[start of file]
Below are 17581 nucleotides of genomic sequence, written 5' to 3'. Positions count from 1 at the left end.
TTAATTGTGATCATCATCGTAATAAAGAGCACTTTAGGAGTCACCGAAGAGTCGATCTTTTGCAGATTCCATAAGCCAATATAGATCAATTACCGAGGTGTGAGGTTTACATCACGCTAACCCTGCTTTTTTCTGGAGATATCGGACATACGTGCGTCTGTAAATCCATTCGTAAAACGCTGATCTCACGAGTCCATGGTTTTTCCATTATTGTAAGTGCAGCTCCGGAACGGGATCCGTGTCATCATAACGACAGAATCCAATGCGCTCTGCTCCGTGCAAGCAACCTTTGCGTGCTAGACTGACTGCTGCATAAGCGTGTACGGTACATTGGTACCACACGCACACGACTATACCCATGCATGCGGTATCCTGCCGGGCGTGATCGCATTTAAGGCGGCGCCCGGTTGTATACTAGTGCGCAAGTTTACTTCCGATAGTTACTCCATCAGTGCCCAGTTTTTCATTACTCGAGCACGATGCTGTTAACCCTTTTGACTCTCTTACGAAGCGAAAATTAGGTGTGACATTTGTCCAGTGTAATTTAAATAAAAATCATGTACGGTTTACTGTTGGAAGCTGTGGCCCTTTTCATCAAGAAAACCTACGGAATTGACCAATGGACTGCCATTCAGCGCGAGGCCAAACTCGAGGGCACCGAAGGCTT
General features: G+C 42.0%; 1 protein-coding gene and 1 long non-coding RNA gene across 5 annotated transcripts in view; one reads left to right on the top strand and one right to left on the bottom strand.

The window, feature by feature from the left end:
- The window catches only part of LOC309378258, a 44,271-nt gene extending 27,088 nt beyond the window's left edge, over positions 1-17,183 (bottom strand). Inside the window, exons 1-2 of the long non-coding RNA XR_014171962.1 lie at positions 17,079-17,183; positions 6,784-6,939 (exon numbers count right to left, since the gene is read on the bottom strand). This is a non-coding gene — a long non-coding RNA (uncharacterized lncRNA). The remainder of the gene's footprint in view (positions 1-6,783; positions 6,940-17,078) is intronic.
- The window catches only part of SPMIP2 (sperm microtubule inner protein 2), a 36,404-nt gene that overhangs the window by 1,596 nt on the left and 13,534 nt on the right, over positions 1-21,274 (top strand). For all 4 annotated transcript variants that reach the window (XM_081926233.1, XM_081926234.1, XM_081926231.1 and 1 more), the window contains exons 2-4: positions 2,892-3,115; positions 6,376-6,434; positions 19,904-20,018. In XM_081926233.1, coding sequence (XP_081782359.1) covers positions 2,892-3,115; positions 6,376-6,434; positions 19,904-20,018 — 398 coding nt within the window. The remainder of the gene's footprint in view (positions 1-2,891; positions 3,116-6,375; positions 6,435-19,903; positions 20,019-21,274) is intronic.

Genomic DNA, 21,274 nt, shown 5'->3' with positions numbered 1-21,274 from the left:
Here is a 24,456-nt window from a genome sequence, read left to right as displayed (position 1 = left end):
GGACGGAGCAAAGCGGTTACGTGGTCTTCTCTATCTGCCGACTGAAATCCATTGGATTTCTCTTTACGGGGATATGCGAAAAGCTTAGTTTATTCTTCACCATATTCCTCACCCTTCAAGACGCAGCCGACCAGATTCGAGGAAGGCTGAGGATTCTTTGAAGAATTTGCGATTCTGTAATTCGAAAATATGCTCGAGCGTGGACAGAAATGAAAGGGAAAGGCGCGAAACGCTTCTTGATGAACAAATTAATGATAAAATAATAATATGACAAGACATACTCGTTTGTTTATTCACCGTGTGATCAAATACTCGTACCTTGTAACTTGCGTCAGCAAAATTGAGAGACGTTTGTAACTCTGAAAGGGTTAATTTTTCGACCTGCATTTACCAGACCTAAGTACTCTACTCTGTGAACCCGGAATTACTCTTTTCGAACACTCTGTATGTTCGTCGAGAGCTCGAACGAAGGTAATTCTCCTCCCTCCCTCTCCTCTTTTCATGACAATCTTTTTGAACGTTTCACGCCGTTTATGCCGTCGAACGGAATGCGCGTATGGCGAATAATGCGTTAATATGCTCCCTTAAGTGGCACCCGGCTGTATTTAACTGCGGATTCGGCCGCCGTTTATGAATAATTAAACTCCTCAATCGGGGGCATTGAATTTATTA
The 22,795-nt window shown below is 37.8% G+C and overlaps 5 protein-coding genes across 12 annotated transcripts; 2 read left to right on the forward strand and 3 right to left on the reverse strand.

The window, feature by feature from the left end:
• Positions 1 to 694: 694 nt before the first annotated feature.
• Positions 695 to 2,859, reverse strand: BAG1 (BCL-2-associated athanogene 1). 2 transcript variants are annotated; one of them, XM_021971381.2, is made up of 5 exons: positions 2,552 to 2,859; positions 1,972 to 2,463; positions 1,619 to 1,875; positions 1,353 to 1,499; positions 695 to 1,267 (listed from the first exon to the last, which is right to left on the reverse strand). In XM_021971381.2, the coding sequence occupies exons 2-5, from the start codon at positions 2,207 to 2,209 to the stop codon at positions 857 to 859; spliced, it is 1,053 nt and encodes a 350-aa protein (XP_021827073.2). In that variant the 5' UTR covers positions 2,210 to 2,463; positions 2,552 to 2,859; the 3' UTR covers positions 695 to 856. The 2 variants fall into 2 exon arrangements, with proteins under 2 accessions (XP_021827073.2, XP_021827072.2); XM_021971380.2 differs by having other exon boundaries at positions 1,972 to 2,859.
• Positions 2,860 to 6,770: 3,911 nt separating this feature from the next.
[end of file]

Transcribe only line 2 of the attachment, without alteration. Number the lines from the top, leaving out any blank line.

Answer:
TTAATTGTGATCATCATCGTAATAAAGAGCACTTTAGGAGTCACCGAAGAGTCGATCTTTTGCAGATTCCATAAGCCAATATAGATCAATTACCGAGGTGTGAGGTTTACATCACGCTAACCCTGCTTTTTTCTGGAGATATCGGACATACGTGCGTCTGTAAATCCATTCGTAAAACGCTGATCTCACGAGTCCATGGTTTTTCCATTATTGTAAGTGCAGCTCCGGAACGGGATCCGTGTCATCATAACGACAGAATCCAATGCGCTCTGCTCCGTGCAAGCAACCTTTGCGTGCTAGACTGACTGCTGCATAAGCGTGTACGGTACATTGGTACCACACGCACACGACTATACCCATGCATGCGGTATCCTGCCGGGCGTGATCGCATTTAAGGCGGCGCCCGGTTGTATACTAGTGCGCAAGTTTACTTCCGATAGTTACTCCATCAGTGCCCAGTTTTTCATTACTCGAGCACGATGCTGTTAACCCTTTTGACTCTCTTACGAAGCGAAAATTAGGTGTGACATTTGTCCAGTGTAATTTAAATAAAAATCATGTACGGTTTACTGTTGGAAGCTGTGGCCCTTTTCATCAAGAAAACCTACGGAATTGACCAATGGACTGCCATTCAGCGCGAGGCCAAACTCGAGGGCACCGAAGGCTT